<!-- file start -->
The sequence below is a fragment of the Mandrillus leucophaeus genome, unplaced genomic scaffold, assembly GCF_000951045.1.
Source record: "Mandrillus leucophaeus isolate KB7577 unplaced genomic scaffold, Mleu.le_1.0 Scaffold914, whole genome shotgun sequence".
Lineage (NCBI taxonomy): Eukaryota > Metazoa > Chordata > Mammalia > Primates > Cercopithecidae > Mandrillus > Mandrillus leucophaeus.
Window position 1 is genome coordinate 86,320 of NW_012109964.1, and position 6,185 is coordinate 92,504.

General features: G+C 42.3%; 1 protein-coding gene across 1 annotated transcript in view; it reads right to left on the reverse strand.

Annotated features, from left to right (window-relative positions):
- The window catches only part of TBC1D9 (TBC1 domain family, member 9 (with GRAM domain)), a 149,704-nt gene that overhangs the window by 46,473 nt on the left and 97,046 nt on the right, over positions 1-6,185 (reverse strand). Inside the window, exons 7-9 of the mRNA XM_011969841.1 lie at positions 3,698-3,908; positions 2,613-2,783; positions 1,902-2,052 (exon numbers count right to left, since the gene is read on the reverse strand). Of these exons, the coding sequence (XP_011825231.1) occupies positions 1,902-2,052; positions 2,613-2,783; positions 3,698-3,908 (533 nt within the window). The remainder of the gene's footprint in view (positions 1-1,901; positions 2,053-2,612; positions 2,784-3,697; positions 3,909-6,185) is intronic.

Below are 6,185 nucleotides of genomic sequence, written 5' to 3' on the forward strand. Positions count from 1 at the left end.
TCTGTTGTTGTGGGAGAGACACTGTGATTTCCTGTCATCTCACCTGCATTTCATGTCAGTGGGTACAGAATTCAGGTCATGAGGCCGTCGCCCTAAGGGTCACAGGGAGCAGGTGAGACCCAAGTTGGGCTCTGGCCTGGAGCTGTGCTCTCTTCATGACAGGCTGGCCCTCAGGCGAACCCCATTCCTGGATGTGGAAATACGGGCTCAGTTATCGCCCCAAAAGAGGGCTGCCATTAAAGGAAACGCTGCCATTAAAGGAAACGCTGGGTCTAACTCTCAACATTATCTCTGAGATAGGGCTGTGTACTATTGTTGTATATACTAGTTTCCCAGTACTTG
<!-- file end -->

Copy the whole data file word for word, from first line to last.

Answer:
The sequence below is a fragment of the Mandrillus leucophaeus genome, unplaced genomic scaffold, assembly GCF_000951045.1.
Source record: "Mandrillus leucophaeus isolate KB7577 unplaced genomic scaffold, Mleu.le_1.0 Scaffold914, whole genome shotgun sequence".
Lineage (NCBI taxonomy): Eukaryota > Metazoa > Chordata > Mammalia > Primates > Cercopithecidae > Mandrillus > Mandrillus leucophaeus.
Window position 1 is genome coordinate 86,320 of NW_012109964.1, and position 6,185 is coordinate 92,504.

General features: G+C 42.3%; 1 protein-coding gene across 1 annotated transcript in view; it reads right to left on the reverse strand.

Annotated features, from left to right (window-relative positions):
- The window catches only part of TBC1D9 (TBC1 domain family, member 9 (with GRAM domain)), a 149,704-nt gene that overhangs the window by 46,473 nt on the left and 97,046 nt on the right, over positions 1-6,185 (reverse strand). Inside the window, exons 7-9 of the mRNA XM_011969841.1 lie at positions 3,698-3,908; positions 2,613-2,783; positions 1,902-2,052 (exon numbers count right to left, since the gene is read on the reverse strand). Of these exons, the coding sequence (XP_011825231.1) occupies positions 1,902-2,052; positions 2,613-2,783; positions 3,698-3,908 (533 nt within the window). The remainder of the gene's footprint in view (positions 1-1,901; positions 2,053-2,612; positions 2,784-3,697; positions 3,909-6,185) is intronic.

Below are 6,185 nucleotides of genomic sequence, written 5' to 3' on the forward strand. Positions count from 1 at the left end.
TCTGTTGTTGTGGGAGAGACACTGTGATTTCCTGTCATCTCACCTGCATTTCATGTCAGTGGGTACAGAATTCAGGTCATGAGGCCGTCGCCCTAAGGGTCACAGGGAGCAGGTGAGACCCAAGTTGGGCTCTGGCCTGGAGCTGTGCTCTCTTCATGACAGGCTGGCCCTCAGGCGAACCCCATTCCTGGATGTGGAAATACGGGCTCAGTTATCGCCCCAAAAGAGGGCTGCCATTAAAGGAAACGCTGCCATTAAAGGAAACGCTGGGTCTAACTCTCAACATTATCTCTGAGATAGGGCTGTGTACTATTGTTGTATATACTAGTTTCCCAGTACTTG